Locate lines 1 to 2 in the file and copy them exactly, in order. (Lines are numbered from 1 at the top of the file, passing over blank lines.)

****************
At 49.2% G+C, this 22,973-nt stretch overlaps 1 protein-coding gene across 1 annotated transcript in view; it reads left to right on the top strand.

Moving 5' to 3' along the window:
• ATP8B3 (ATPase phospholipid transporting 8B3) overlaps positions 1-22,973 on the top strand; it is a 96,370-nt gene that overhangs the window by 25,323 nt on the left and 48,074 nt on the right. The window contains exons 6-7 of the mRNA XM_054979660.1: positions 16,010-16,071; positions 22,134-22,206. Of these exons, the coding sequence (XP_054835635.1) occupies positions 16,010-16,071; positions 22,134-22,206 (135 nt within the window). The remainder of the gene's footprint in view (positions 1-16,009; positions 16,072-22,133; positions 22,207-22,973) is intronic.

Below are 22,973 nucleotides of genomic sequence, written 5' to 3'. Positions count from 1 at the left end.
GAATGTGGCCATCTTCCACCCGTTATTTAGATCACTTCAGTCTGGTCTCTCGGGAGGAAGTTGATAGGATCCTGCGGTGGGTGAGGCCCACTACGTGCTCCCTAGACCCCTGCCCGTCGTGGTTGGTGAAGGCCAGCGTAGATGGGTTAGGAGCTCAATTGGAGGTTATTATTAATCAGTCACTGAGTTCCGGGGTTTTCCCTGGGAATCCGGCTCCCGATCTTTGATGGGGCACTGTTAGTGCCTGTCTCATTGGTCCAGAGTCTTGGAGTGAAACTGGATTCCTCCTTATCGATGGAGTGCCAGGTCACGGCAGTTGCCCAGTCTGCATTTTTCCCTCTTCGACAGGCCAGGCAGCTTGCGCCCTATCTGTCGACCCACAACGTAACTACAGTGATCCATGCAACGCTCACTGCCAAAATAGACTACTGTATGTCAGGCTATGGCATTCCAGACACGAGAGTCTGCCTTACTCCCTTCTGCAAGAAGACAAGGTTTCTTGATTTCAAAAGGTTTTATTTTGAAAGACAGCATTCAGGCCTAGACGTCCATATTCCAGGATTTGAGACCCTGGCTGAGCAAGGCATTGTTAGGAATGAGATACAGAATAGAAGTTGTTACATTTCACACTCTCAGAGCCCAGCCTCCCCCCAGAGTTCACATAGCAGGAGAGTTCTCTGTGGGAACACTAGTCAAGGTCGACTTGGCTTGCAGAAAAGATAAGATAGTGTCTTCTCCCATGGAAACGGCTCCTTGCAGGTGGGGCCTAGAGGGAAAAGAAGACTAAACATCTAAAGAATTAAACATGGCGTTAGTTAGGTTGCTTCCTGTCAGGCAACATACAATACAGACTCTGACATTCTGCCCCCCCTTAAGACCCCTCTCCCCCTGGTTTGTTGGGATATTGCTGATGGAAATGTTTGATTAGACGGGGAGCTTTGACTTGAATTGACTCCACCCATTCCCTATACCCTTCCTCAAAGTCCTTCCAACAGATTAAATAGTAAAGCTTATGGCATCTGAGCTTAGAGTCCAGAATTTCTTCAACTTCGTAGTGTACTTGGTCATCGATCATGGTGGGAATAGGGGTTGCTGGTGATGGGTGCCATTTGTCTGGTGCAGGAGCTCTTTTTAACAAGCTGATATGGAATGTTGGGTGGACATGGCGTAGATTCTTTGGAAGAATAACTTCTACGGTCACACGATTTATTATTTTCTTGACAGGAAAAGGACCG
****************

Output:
At 49.2% G+C, this 22,973-nt stretch overlaps 1 protein-coding gene across 1 annotated transcript in view; it reads left to right on the top strand.

Moving 5' to 3' along the window: